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Reactive uptake kinetics of NO3 on multicomponent and multiphase organic mixtures containing unsaturated.. Xiao, Song; Bertram, Allan K. 2011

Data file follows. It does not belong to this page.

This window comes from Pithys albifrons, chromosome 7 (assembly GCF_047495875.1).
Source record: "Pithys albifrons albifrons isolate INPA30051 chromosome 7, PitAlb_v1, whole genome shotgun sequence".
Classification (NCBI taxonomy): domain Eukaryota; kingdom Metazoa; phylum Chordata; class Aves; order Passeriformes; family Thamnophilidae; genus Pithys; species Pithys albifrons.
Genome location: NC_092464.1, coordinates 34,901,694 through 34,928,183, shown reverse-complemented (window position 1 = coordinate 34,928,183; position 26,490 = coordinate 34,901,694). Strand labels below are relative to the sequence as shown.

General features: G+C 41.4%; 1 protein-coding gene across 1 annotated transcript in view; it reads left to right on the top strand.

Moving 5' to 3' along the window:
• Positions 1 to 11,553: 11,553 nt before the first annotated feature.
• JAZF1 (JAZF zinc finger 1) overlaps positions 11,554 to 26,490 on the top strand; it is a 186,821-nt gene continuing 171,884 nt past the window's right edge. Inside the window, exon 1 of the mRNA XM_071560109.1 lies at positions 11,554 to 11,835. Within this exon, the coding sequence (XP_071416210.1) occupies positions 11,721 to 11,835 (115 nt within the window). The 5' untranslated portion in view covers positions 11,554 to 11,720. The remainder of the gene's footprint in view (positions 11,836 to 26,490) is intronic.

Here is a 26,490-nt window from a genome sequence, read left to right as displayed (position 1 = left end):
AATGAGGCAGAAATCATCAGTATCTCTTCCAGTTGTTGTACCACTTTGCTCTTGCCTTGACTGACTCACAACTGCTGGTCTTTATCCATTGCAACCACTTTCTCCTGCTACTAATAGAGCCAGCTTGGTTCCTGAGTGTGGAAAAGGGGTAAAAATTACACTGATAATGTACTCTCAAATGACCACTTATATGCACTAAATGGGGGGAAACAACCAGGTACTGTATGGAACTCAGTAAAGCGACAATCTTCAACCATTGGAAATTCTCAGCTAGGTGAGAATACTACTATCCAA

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6628 Phys. Chem. Chem. Phys., 2011, 13, 6628–6636 This journal iscthe Owner Societies 2011Citethis: Phys. Chem. Chem. Phys.,2011,13, 6628–6636Reactive uptake kinetics of NO3on multicomponent and multiphaseorganic mixtures containing unsaturated and saturated organicsS. Xiao and A. K. Bertram*Received 27th November 2010, Accepted 3rd February 2011DOI: 10.1039/c0cp02682dWe investigated the reactive uptake of NO3(an important night-time oxidant in the atmosphere)on binary mixtures containing an unsaturated organic (methyl oleate) and saturated molecules(diethyl sebacate, dioctyl sebacate, and squalane) which we call matrix molecules. These studieswere carried out to better understand the reactivity of unsaturated organics in multicomponentand multiphase atmospheric particles. For liquid binary mixtures the reactivity of methyl oleatedepended on the matrix molecule. Assuming a bulk reaction, HmatrixffiffiffiffiffiffiffiffiffiffiffiffiffiffiffiffiffiffiffiffiffiffiffiffiffiDmatrixkoleatepvaried by afactor of 2.7, and assuming a surface reaction HSmatrixKSmatrixkSoleatevaried by a factor of 3.6, whereHmatrixffiffiffiffiffiffiffiffiffiffiffiffiffiffiffiffiffiffiffiffiffiffiffiffiffiDmatrixkoleatepand HSmatrixKSmatrixkSoleateare constants extracted from the data using theresistor model. For solid–liquid mixtures, the reactive uptake coefficient depended on exposuretime: the uptake decreased by a factor of 10 after exposure to NO3for approximately 90 min.By assuming either a bulk or surface reaction, the atmospheric lifetime of methyl oleate indifferent matrices was estimated for moderately polluted atmospheric conditions. For all liquidmixtures, the lifetime was in the order of a few minutes (with an upper limit of 35 min). Theselifetimes can be used as lower limits to the lifetimes in semi-solid mixtures. Our studies emphasizethat the lifetime of unsaturated organics (similar to methyl oleate) is likely short if the particlematrix is in a liquid state.1. IntroductionOrganic material contributes about 20–90% to the total fineaerosol mass in the troposphere.1,2This organic material canbe in the form of pure organic particles or alternatively theorganic can be internally mixed with inorganic material.3,4Adding to the complexity, the organic material can consist ofthousands of different organic compounds with a range offunctional groups.5,6Organic and mixed organic–inorganicparticles can also be solids, liquids, liquid–liquid mixtures,liquid–solid mixtures or glasses.7–16While in the atmosphere these organic and mixedorganic–inorganic particles can undergo reactions with gas-phase species such as OH,17–20O3,21–25NO326–33and Cl.34–36These heterogeneous reactions can be important for severalreasons.18,37–39As an example, heterogeneous reactions haveimplications for source apportionment. Specific organic speciesoften serve as molecular markers for probing sources oforganic particles. If heterogeneous reactions change the concen-trations of the selected molecular markers they can lead toerrors when calculating source strengths.40Despite the potential importance of organic heterogeneouschemistry in the atmosphere and the fact that organic particlesin the atmosphere are complex, there have been relatively fewheterogeneous chemistry studies using multicomponent ormultiphase organic mixtures. Recent studies using multi-component and multiphase organics have mainly involvedO3, OH and Cl chemistry. See for example ref. 9, 21, 24, 29,34, 35, 41–59.Recently we studied the reactive uptake coefficient ofNO3on single-component organics and concluded that theNO3-alkene reaction could potentially be an importantloss process of particle-phase unsaturated organic compoundsin the atmosphere and in laboratory secondary organicaerosol studies.27However, these conclusions were based onmeasurements with single-component substrates. The NO3kinetics may be different in multicomponent and multiphasemixtures based on past studies using multicomponent andmultiphase mixtures with O3, OH and Cl. See for exampleref. 9, 18, 23, 24, 29, 35, 41–44, 46, 47, 52, 54, 57, 58 and 60.In the following we investigate NO3reactive uptakeon multicomponent and multiphase mixtures containing anunsaturated organic. For the unsaturated organic we usedmethyl oleate (see Fig. 1). Based on previous work we expectthat the reaction between NO3and the carbon–carbon doublebond is efficient and the ester functional group does not play asignificant role in the chemistry or kinetics.27Other moleculesused in this study were diethyl sebacate (DES), dioctyl sebacate(DOS) and squalane. These molecules cover a range of viscosities,Department of Chemistry, University of British Columbia, Vancouver,British Columbia, CanadaPCCPDynamic Article Linkswww.rsc.org/pccp PAPERDownloaded by The University of British Columbia Library on 18 April 2011Published on 02 March 2011 on http://pubs.rsc.org | doi:10.1039/C0CP02682DView OnlineThis journal iscthe Owner Societies 2011 Phys. Chem. Chem. Phys., 2011, 13, 6628–6636 6629molecular weights and functional groups (See Fig. 1 andTable 1). Also these molecules have low vapor pressures(which is a prerequisite for the flow tube studies). Here werefer to these saturated organics as matrix molecules.At a temperature of 278 K we studied the following binarymixtures: methyl oleate–DES, methyl oleate–DOS and methyloleate–squalane. At this temperature the mixtures were allliquid. This allowed us to probe multicomponent liquidmixtures and assess the effect of the matrix molecules on theNO3uptake kinetics. At 268 K we studied binary mixtures ofmethyl oleate–DES.At thistemperature thebinarysystem wasa solid–liquid mixture. This allowed us to probe the effect ofparticle phase on the NO3chemistry. In all experiments theconcentration of methyl oleate in the binary mixtures werealways kept less than 4 wt% methyl oleate. At these concen-trations physical properties of the binary mixtures, such assolubility and moleculardiffusion, will be controlledmainly bythe matrix molecules.In this paper we present the reactive uptake coefficientmeasurements for these multicomponent and multiphasemixtures. The reactive uptake coefficient (g) is defined as thefraction of collisions with a surface that leads to reactive loss.The results are analyzed using the resistor model, and theresults from this analysis are then used to assess the effect ofthe matrix molecules on the NO3uptake kinetics and thelifetime of unsaturated organics in the atmosphere.2. Experimental2.1 Experimental setupExperiments were conducted in a cylindrical, rotating-wallflow tube reactor coupled to a chemical ionization massspectrometer (CIMS). The setup and procedure are similarto several recent studies.9A rotating Pyrex tube (B12 cmlength, 1.77 cm inner diameter) fitted snugly inside the flowtube reactor. The inside wall of the glass tube provided asurface for a thin coating of the studied organic material. NO3entered the flow tube through a movable injector. By varyingthe distance between the injector tip and the exit of the flowtube, loss of NO3can be determined as a function of reactiondistance and thus reaction time.NO3radicals were obtained by thermal conversion ofgaseous N2O5to NO3and NO2at 430 K in a Teflon coatedglass oven before entering the movable injector. N2O5wasgenerated by reacting NO2with an excess amount of O3in aflow system as described by Schott and Davidson61andCosman et al.62N2O5was trapped and stored as solid whitecrystals at 197 K.After thermal conversion of N2O5to NO3and NO2, therecombination of NO3and NO2was negligible due to theshort residence time of the gases in the flow tube reactor(typically 20–100 ms), NO3was detected as NO3C0in the massspectrometer after chemical ionization by IC0which wasgenerated by passing a trace amount of CH3IinN2througha210Po source (model Po-2031, NRD).Total pressures in the flow cell during experiments weretypically 2.6–3.2 Torr whereas flow velocities ranged from380–600 cm sC01. The carrier gas through the cell was amixture of O2(B10–15%) in He. NO3concentrations for allexperiments were estimated as (3.5–16) C2 1010molecules cmC03by assuming that all N2O5is converted to NO3and NO2andapproximately 20% of the NO3thermally dissociates in theTeflon coated glass oven based on well-known gas-phasereaction rates and modeling studies using the Acuchemchemical kinetics simulation program.63Quantitative conversionofN2O5toNO3and NO2intheoven was confirmedby addinghigh levels of NO to the exit of the flow tube. This conversionreaction with NO also served as a convenient way to quantifythe background signal in the NO3experiments. NO was addedin excess which completely titrated NO3to NO2.Anyremainingsignal at mass 62 after titration by NO was assigned to thebackground. The background signal was typically less than10% of the total signal. The uncertainty of the NO3concen-tration, based on the uncertainty of the rate constant for thegas-phase N2O5+IC0reaction, is 40%.64Fig. 1 Molecular structures of the organic compounds used in thisstudy.Table 1 Properties of the organic compounds used in this studyCompound Molecular Formula Molecular weight (g molC01) Viscosity at 293–298 K (mPa s) Diffusion Coefficientaat 293 K (cm2sC01)Methyl oleate C19H36O2296.49 N/A N/ADES C14H26O4258.36 5.88781.8 C2 10C06DOS C26H50O4426.67 25b4.3 C2 10C07Squalane C30H62422.81 36.0793.0 C2 10C07aThediffusioncoefficientiscalculatedbytheStokes–Einsteinequation27andbyassumingtheradiusofthediffusingspecies(NO3)wasthesameasO3as done in a recent paper.80 bTaken from www.kicgroup.com/dos.htm.Downloaded by The University of British Columbia Library on 18 April 2011Published on 02 March 2011 on http://pubs.rsc.org | doi:10.1039/C0CP02682DView Online6630 Phys. Chem. Chem. Phys., 2011, 13, 6628–6636 This journal iscthe Owner Societies 2011Observed first-order loss rate coefficients, kobs, were calculatedfrom the depletion of the oxidant signal with increasingreaction time. Typical plots of the natural logarithm of theNO3signal as a function of time are shown in Fig. 2. Theslopes of the linear fits were used to determine kobs, which wasin turn corrected for concentration gradients that formed closeto the flow-tube wall by using the procedure described byBrown.65Uptake coefficients (g) were calculated from thecorrected rate constants, kcorr, using a standard procedure.9Diffusion coefficients of NO3used in these calculations weretaken from Rudich et al.66The two main sources of uncertainty for the uptakecoefficient measurements were the gas phase NO3diffusioncoefficient and the measurement of kobs. We calculated theerror from gas phase diffusion by assuming a 20% uncertaintyfor the NO3diffusion coefficient.67The uncertainty for the gasphase diffusion coefficient of NO3in Helium is about 8%, andfor NO3in O2is about 20%. In our study, the carrier gas is amixture of He and O2. To be conservative we used the largeruncertainty (20%) as the uncertainty of NO3in the He–O2mixture. For the uncertainty of kobs, we used the standarddeviation (1s) of the measurements. Reported errors includeboth the uncertainty from the diffusion coefficient anduncertainty from measuring kobs. The vapor pressure of puremethyl oleate is 4 C2 10C05Torr at 25 1C, and in the mixtures itshould be decreased by more than an order of magnitudeassuming Raoult’s Law behaviour. At these low vaporpressures, the loss due to gas-phase reactions between methyloleate and NO3should be less than 0.1% of the observed lossof NO3.For reactive uptake studies on liquids, approximately 0.5 to0.8 ml of the liquid was added to the inner wall of a rotatingglass cylinder. A rotation rate of B10 rotations minC01wasused for all experiments to ensure an even coating of the liquidon the inside of the glass tube.For reactive uptake studies on solid–liquid mixtures, asmoothsolid–liquidfilmwaspreparedfollowingtheprocedureoutlined by Knopf et al.9First a liquid mixture of methyloleate in DES (1.4 wt% methyl oleate) was prepared. Thisliquid mixture was added to a glass tube at room temperatureand rotated. Next, the glass tube was rapidly immersed intoliquid N2. Subsequently, the tube was taken out of the liquidN2and located inside the flow tube reactor at (268 C6 1) K.There was no apparent change in the phase after the reactions.2.2 Measurements of the temperature-composition phasediagram for mixtures of methyl oleate in DESThe temperature-composition phase diagram for methyloleate–DES mixtures is not known. We determined this phasediagram by means of differential scanning calorimetry (DSC).The phase diagram was necessary to determine properties ofthe solid phase (e.g. pure solid DES or a solid solutioncontainingmethyloleateandDES)thatformedintheexperimentsmentioned above as well as determine mass partitioningbetween solid and liquid phases.Determination of the phase diagram consisted of thefollowing steps: 40 mL of liquid mixture (methyl oleate andDES) were added to a sample pan. The temperature of thesample was decreased to C050 1C, and then increased to 30 1Cat a rate of 5 1C minC01. The phase diagram was constructedfrom the melting peaks in the thermogram.682.3 ChemicalsDiethyl sebacate (98%) and squalane (99%) were obtainedfrom Sigma-Aldrich; Methyl oleate (Z99%) and dioctylsebacate (Z97%) were purchased from Fluka; NO2waspurchased from Matheson. N2(99.999%), O2(99.993%),and He (99.999%) were purchased from Praxair. O3wasproduced by photolysis of O2.3. Results3.1 Reactive uptake coefficients of NO3on single componentorganicsThe resistor model is used to analyze the reactive uptake datafor binary mixtures. Ideally, for this analysis the NO3reactiveuptake coefficients on the pure matrix molecules are available.Table 2 provides the uptake coefficients for NO3on the purematrix molecules, as well as the uptake on pure methyl oleatefor comparison.The uptake result for methyl oleate is in good agreementwith measurements of other unsaturated organics (oleic acid,linoleic acid and conjugated linoleic acid).27Also, the uptakecoefficient of NO3on methyl oleate is about 2–3 orders ofmagnitude higher than those of NO3on saturated organics(DES, DOS and squalane). This trend is roughly consistentwith the trend observed in the gas phase.69The uptakeFig. 2 Plot of the natural logarithm of the NO3signal vs. reactiontime from several experiments. The substrates used in these studieswere liquid DES and two liquid binary mixtures of methyl oleate andDES (0.57 and 1.72 wt% methyl oleate).Table 2 Measured uptake coefficients of NO3on single-componentorganic compoundsCompound T (K) Phase gDES 278 Liquid (4.4 C6 0.4) C2 10C03DES 272 Solid (3.6 C6 0.5) C2 10C04aDOS 278 Liquid (3.9 C6 0.3) C2 10C03Squalane 278 Liquid (5.2 C6 0.4) C2 10C03Methyl oleate 278 Liquid (1.4 +8.6/C00.5) C2 10C01aThis uptake coefficient was obtained from our previous work.27Downloaded by The University of British Columbia Library on 18 April 2011Published on 02 March 2011 on http://pubs.rsc.org | doi:10.1039/C0CP02682DView OnlineThis journal iscthe Owner Societies 2011 Phys. Chem. Chem. Phys., 2011, 13, 6628–6636 6631coefficient of NO3with solid DES is about 90% lower than thecorresponding liquid-phase data.3.2 Reactive uptake coefficients of NO3on binary liquidmixtures containing methyl oleateFig. 3 shows the measured uptake coefficients of NO3ondifferent binary mixtures as a function of the methyl oleateconcentration. For all matrices studied the addition of smallamounts of methyl oleate (less than 4 wt%) significantlyincreases the reactive uptake coefficient. Also, the magnitudeof increase depends of the type of matrix. For example atapproximately 2.3 wt% methyl oleate the reactive uptakecoefficient in DES increased by a factor of 20 compared tothe pure case, but in squalane the reactive uptake coefficientonly increased by a factor of 4.To check whether the uptake is reversible or irreversible, atthe end of every experiment we moved the injector to aposition where the coated organic mixture was no longerexposed to the NO3flow. The absence of any release of NO3indicated that the uptake was irreversible.3.3 Analysis of the reactive uptake coefficient data using theresistor modelTo analyze the liquid uptake results presented in Fig. 3, weused the resistor model for gas-substrate interactions.70If thereaction occurs in the bulk and the reactive uptake coefficientis not limited by the mass accommodation coefficient(i.e., a c g, where a is the mass accommodation coefficient)then the following equation applies for our binary liquidmixtures (see Appendix).g2mixtureC0 g2matrix¼ð4HmatrixRTÞ2Dmatrixkoleatec2NO3Moleateð1Þwhere gmixtureis the reactive uptake coefficient of NO3in thetwo component mixture, gmatrixis the reactive uptakecoefficient of NO3with the pure matrix molecules, Hmatrixisthe Henry’s law solubility constant of NO3in the matrix, R isthe gas constant, T is the temperature, Dmatrixis the diffusioncoefficient for NO3in the matrix, koleateis the bulk second-order rate constant for the NO3reaction with methyl oleate,cNO3is the mean molecular velocity of NO3, and Moleateis themolarity of the methyl oleate in each matrix. According toeqn (1), a plot of (g2mixtureC0 g2matrix) vs. Moleateis expected toyield a straight line.In contrast to eqn (1), if the reaction occurs on the surfaceand assuming the reactive uptake coefficient is not limited bythe adsorption coefficient, the following equation applies forour binary liquid mixtures (see Appendix).gmixtureC0 gmatrix¼4HSmatrixRTKSmatrixkSoleatecNO3Moleateð2Þwhere gmixtureis the reactive uptake coefficient of NO3with thebinary mixture, gmatrixis the reactive uptake coefficientof NO3with the corresponding pure matrix, HSmatrixisthe surface Henry’s law equilibrium analogous to a Henry’slaw equilibrium for bulk condensed phase, KSmatrixisan equilibrium constant linking the surface concentrationto the bulk concentration of the organic liquid, kSoleateisthe second-order rate constant for the NO3reaction withmethyl oleate at the surface, and Moleateis the molarity ofmethyl oleate in each matrix. If the reaction occurs at thesurface and the assumptions outlined above are valid, then aplot of (gmixtureC0 gmatrix) vs. Moleateis expected to yield astraight line.In Fig. 4 panels a–c, we have plotted (g2mixtureC0 g2matrix) vs.Moleateand panels d–f, we have plotted (gmixtureC0 gmatrix) vs.Moleate. Fig. 4 shows that the data can be fit reasonably well byassuming either a bulk reaction or a surface reaction. Toevaluate the goodness-of-fit for the two different models (bulkand surface), we calculated w2values. Smaller w2valuesrepresents a better fit to the data. The results from thesecalculations are included in Fig. 4. Based on the w2values,kinetics for DOS and squalane mixtures is explained well byboth the bulk and surface model. For DES, the kinetic data fitbetter tothesurfacemodelthanthebulk model,although eventhe bulk model does a reasonable job of describing the trend inthe reactive uptake data.Table 3 shows values of HmatrixffiffiffiffiffiffiffiffiffiffiffiffiffiffiffiffiffiffiffiffiffiffiffiffiffiDmatrixkoleatepandHSmatrixKSmatrixkSoleatedetermined from the slopes of the linesshown in Fig. 4. If the reaction occurs in the bulk, thenthe HmatrixffiffiffiffiffiffiffiffiffiffiffiffiffiffiffiffiffiffiffiffiffiffiffiffiffiDmatrixkoleatepvalues vary by a factor of 2.7. If thereaction occurs on the surface, then the HSmatrixKSmatrixkSoleatevalues vary by a factor of 3.6. This shows that the matrixhas an effect on the kinetics as expected. It is also interestingto compare the trends observed for the different matrices.For example, the trend in HmatrixffiffiffiffiffiffiffiffiffiffiffiffiffiffiffiffiffiffiffiffiffiffiffiffiffiDmatrixkoleatepisDES > DOS > squalane. This trend is the same as the trendin the diffusion coefficients (Dmatrix) of the matrices (seeTable 1).Fig. 3 Measured uptake coefficients of NO3on binary liquid mix-tures containing methyl oleate. Some of the error bars for methyloleate in DES exceed maximum y-values shown in this figure. Typically,when the g value is greater than 0.05 such as the last three data pointsfor the methyl oleate–DES mixtures, the gas-phase diffusionof NO3tothe reactive surface greatly influences the measured g values. In thiscase,asmalluncertaintyinthe diffusioncoefficient willresultinalargeuncertainty in the measured g value. All experiments were carried outat (278 C6 1) K.Downloaded by The University of British Columbia Library on 18 April 2011Published on 02 March 2011 on http://pubs.rsc.org | doi:10.1039/C0CP02682DView Online6632 Phys. Chem. Chem. Phys., 2011, 13, 6628–6636 This journal iscthe Owner Societies 20113.4 Temperature-composition phase diagram for methyloleate–DES mixturesShown in Fig. 5 are results from the differential calorimetrymeasurements. According to the phase diagram, methyl oleateand DES are miscible in the liquid state but immiscible in thesolid state. The eutectic temperature for the binary system wasdetermined to be (250.7 C6 0.5) K.3.5 Reactive uptake coefficient measurements of NO3onsolid–liquid mixtures containing methyl oleate and DESThe solid triangle in Fig. 5 shows the temperature andcomposition at which we studied the reactive uptakecoefficient of partially solid mixtures of methyl oleate andDES. According to the phase diagram, the mixture consists ofsolid DES in equilibrium with a binary liquid mixture ofapproximately 45 wt% methyl oleate in DES.Contrary to measurements with liquids, the measuredreactive uptake coefficients for these mixtures decrease withtime. This is illustrated in Fig. 6. After approximately 90 minthe reactive uptake coefficient on the solid–liquid mixturedecreased by a factor of 10. In contrast the reactive uptakecoefficient ofNO3on a liquid methyl oleate–DES mixture withthe same weight percent methyl oleate did not decrease withtime as expected. Fig. 6 illustrates that the phase of themixture can significantly influence the kinetics, consistent withprevious measurements using O3, Cl and OH as the oxidants.See for example ref. 9, 18, 29, 35, 41–44, 47, 52, 54 and 60.In our studies the liquid–solid mixture is likely to have asurface that is partially solid DES and partially a liquidmixture of methyl oleate and DES. As the carbon–carbondouble bonds in the exposed liquid regions are oxidized, theuptake is expected to decrease, consistent with observations.During the 90 min exposure approximately 4 C2 1016moleculesof NO3were lost to the surface. Assuming that one moleculeof NO3reacts with one molecule of methyl oleate and thatone monolayer of methyl oleate corresponds to roughly6 C2 1014molecules cmC02, then during the 90 min exposureapproximately 10 monolayers of methyl oleate is oxidized.This is consistent with only the top few monolayers of thematerial being available for reaction when the material is inthe semi-solid state.4. Atmospheric implications4.1 Lifetime of unsaturated organics in liquid organic particlesNext we use the kinetic parameters for the liquids, to estimatethe lifetime of condensed-phase unsaturated organics in theFig. 4 Plot (g2mixtureC0 g2matrix) (panel a, b, c) and (gmixtureC0 gmatrix) (panel d, e, f) as a function of Moleate. Panel a and d correspond to the reactionof NO3with a methyl oleate–DES mixture, panel b and e correspond to the reaction of NO3with methyl oleate–DOS mixtures, panel c and fcorrespond to the reaction of NO3with methyl oleate–squalane mixtures.Table 3 HmatrixffiffiffiffiffiffiffiffiffiffiffiffiffiffiffiffiffiffiffiffiffiffiffiffiffiDmatrixkoleatepand HSmatrixKSmatrixkSoleatevalues determined from the slopes of the lines in Fig. 4. The reported uncertainties arebased on the standard deviation (1s) of the slopes in Fig. 4Matrix molecule HmatrixffiffiffiffiffiffiffiffiffiffiffiffiffiffiffiffiffiffiffiffiffiffiffiffiffiDmatrixkoleatepðcmM1=2atmC01sC01Þ HSmatrixKSmatrixkSoleate(L cmC02atmC01sC01)DES 69.4 C6 5.8 281.3 C6 11.8DOS 35.4 C6 2.4 120.9 C6 4.2Squalane 26.1 C6 1.5 78.0 C6 2.7Downloaded by The University of British Columbia Library on 18 April 2011Published on 02 March 2011 on http://pubs.rsc.org | doi:10.1039/C0CP02682DView OnlineThis journal iscthe Owner Societies 2011 Phys. Chem. Chem. Phys., 2011, 13, 6628–6636 6633atmosphere. If the reaction occurs in the bulk then thefollowing equation can be used together with parametersshown in Table 3 to estimate the atmospheric lifetime.71–73ffiffiffiffiffiffiffiffiffiffiffiffiffiffiffiffiffiffiffiffiffiffiffiffiffiffiffiffiffiffiffiffiffiffiffiffiffiffiffiffiffiffiffiffiffiffiffi½UnsaturatedOrganicC138tq¼ffiffiffiffiffiffiffiffiffiffiffiffiffiffiffiffiffiffiffiffiffiffiffiffiffiffiffiffiffiffiffiffiffiffiffiffiffiffiffiffiffiffiffiffiffiffiffi½UnsaturatedOrganicC1380qC03PNO3HmatrixffiffiffiffiffiffiffiffiffiffiffiffiffiffiffiffiffiffiffiffiffiffiffiffiffiDmatrixkoleatep2rparticletð3Þwhere PNO3is the NO3partial pressure in the atmosphere,rparticleis the radius of the particle in the atmosphere,[UnsaturatedOrganic]0is the initial concentration of theunsaturated organic in the particle and [UnsaturatedOrganic]tis the concentration of an unsaturated organic after reactiontime t.If the reaction occurs at the surface then the followingequation together with parameters in Table 3 can be usedto estimate the lifetime of an unsaturated organic in theatmosphere.71ln½UnsaturatedOrganicC138t½UnsaturatedOrganicC1380¼C03PNO3HSmatrixKSmatrixkSoleaterparticletð4ÞShown in Table 4 are the calculated lifetimes of unsaturatedorganics using eqn (3) and (4) and the parameters listed inTable 3, and assuming a radius of 100 nm, and a NO3concentration of 25 ppt NO3(24 h average). The NO3concentration corresponds to roughly moderately pollutedlevels.74Several conclusions can be drawn from Table 4. First,comparing the calculations assuming bulk with the calculationsassuming surface, the lifetimes only differ by a factor of 1.5.Second,the lifetimes differ byonlyfactor of3whencomparingdifferent liquid matrices. Third, regardless of the liquid matrix,or the assumption of surface vs. bulk, the lifetimes are short(all less than 35 min) for liquids. Hence we can conclude thatthe lifetime of unsaturated organics (similar to methyl oleate)are likely short in the atmosphere if the particle matrix is in aliquid state and NO3concentrations are approximately 25 ppt.These lifetimes are comparable to the lifetimes reported for O3with oleic acid9,40(a molecule similar to methyl oleate) but areconsiderably shorter than the lifetimes for OH with oleicacid.40Significant amounts of oleic acid, an unsaturated compoundsimilar to methyl oleate, have been observed in the atmosphere.Fig. 6 Measured uptake coefficient (g)ofNO3on mixtures ofmethyl oleate with DES (composition = 1.37 wt% methyl oleate).Experiments were carried out by continuously exposing the surfaceto NO3, and periodically measuring the NO3uptake coefficients.The open symbols represent experiments carried out at 278 Kand correspond to a liquid, whereas the solid symbols representexperiments carried out at 268 K and correspond to a solid–liquidmixture.Table 4 Estimated atmospheric lifetimes of unsaturated organics, tunsaturated, using parameters determined from studies with methyl oleate indifferent matrices (DES, DOS and squalane)System used for determining kinetic parameterstunsaturated(min)aAssuming bulk reaction Assuming surface reactionLiquid mixture of methyl oleate in DES 13.0 8.0Liquid mixture of methyl oleate in DOS 25.7 18.4Liquid mixture of methyl oleate in squalane 34.8 28.5aWhencalculatingtheatmosphericlifetimeitwasassumedthatthemolefractionoftheunsaturated organicintheparticlewas0.1andtheparticlediameter was 200 nm.Fig. 5 Temperature-composition phase diagram for the methyloleate–DES system.S and Lindicate solid and liquid phases,respectively.MO represents methyl oleate. The symbols ’ and . represent themelting temperatures of DES and methyl oleate, respectively, in thebinary mixtures. The symbol K represents the measured eutectictemperature of the mixture. Each point represents the average oftwo runs. The symbolmrepresents the conditions at which the uptakekinetics was investigated. The line and curves were added to guidethe eye.Downloaded by The University of British Columbia Library on 18 April 2011Published on 02 March 2011 on http://pubs.rsc.org | doi:10.1039/C0CP02682DView Online6634 Phys. Chem. Chem. Phys., 2011, 13, 6628–6636 This journal iscthe Owner Societies 2011This suggests that particles containing oleic acid in the atmo-sphere are most likely not liquids, rather solids, semi-solids or glasses, based on our NO3kinetics. A similarconclusion has been made by others based on measured reactionrates between O3and liquid oleic acid in the laboratory.4.2 Lifetime of unsaturated organics in semi-solid organicmatricesThe lifetime of unsaturated organics in semi-solid organicmatrices is difficult to estimate from our measurements. Untilfurther measurements are available, the results for the liquidmixtures can be used as a lower limit to the lifetime ofunsaturated organics in semi-solid organic matrices based onFig. 6.Appendix1. Derivation of eqn (1)According to the resistor model, if the reaction occurs inthe bulk, and if NO3can react with both methyl oleateand the matrix molecules, and if the reactive uptake coefficientis not limited by the mass accommodation coefficient(i.e., a c g, where a is the mass accommodation coefficient)then the following equation applies for our binary liquidmixtures:70,75,76gmixture¼4HmixtureRTffiffiffiffiffiffiffiffiffiffiffiffiffiffiffiffiffiffiffiffiffiffiffiffiffiffiffiffiffiffiffiffiffiffiffiffiffiffiffiffiffiffiffiffiffiffiffiffiffiffiffiffiffiffiffiffiffiffiffiffiffiffiffiffiffiffiffiffiffiffiffiffiffiffiDmixtureðkmatrixMmatrixþkoleateMoleateÞpcNO3ðA1Þwhere Hmixturecorresponds to the Henry’s law solubilityconstant of NO3in the mixture, Dmixturecorresponds to thediffusion coefficient for NO3in the mixture, kmatrixis the second-order rate constant for the NO3reaction with matrix molecules,and Mmatrixis the molarity of the matrix molecules in themixture.In this study, the amount of the reactant (methyl oleate) isalways small (wt% o 4%) in the mixture. As a result theHenry’s law solubility constant and the diffusion coefficient ofNO3in the mixture is approximately the same as the Henry’slaw solubility constant and the diffusion coefficient of NO3inpure matrix molecules (i.e. HmixtureE Hmatrixand DmixtureEDmatrixwhere Hmatrixis the Henry’s law solubility constant ofNO3in the pure liquid of matrix molecules, and Dmatrixis thediffusion coefficient of NO3in the pure liquid of matrixmolecules). Substituting these approximations into eqn (A1)results in the following equation.g2mixture¼ð4HmatrixRTÞ2Dmatrixc2NO3kmatrixMmatrixþð4HmatrixRTÞ2Dmatrixc2NO3koleateMoleateðA2ÞFor our study, g2mixturevaries at least by a factor of 5, butMmatrixonly varies by 3%.Hence we assume that the first termin eqn (A2) is constant and equal to g2for a pure liquid ofmatrix molecules. We refer to this as g2matrixwhich can becalculated from the g value in Table 1. After making thisassumption and substitution we have the following:g2mixtureC0 g2matrix¼ð4HmatrixRTÞ2Dmatrixkoleatec2NO3MoleateðA3ÞEqn (A3) is equivalent to eqn (1) above. A similar equation toeqn (A3) was used to describe the uptake coefficient of NO3onan aqueous solution that had two parallel bulk reactions: areaction with water and a reaction with ions.75,762. Derivation of eqn (2)According to the resistor model, if NO3can react with bothmethyl oleate and the matrix molecules at the surface and thereactive uptake coefficient is not limited by the adsorptioncoefficient (i.e., S c g, where S is the adsorption coefficient)then the following equation applies for our binary liquidmixtures.70,71,77gmixture¼4RTHSmixtureKSmixturekSmatrixMmatrixcNO3þ4RTHSmixtureKSmixturekSoleateMoleatecNO3ðA4ÞEmploying approximations similar to the ones used to deriveeqn (A2) above, we derive eqn (A5) below.gmixture¼4RTHSmatrixKSmatrixkSmatrixMmatrixcNO3þ4RTHSmatrixKSmatrixkSoleateMoleatecNO3ðA5ÞEmploying approximations similar to the ones used to deriveeqn (A3) above, we derive eqn (A6):gmixtureC0 gmatrix¼4RTHSmatrixKSmatrixkSoleatecNO3MoleateðA6ÞEqn (A6) is equivalent to eqn (2) in the main text.AcknowledgementsThis research was supported by the National Sciences andEngineering Research Council of Canada (NSERC) and theCanada Research Chairs Program.References1 Q. 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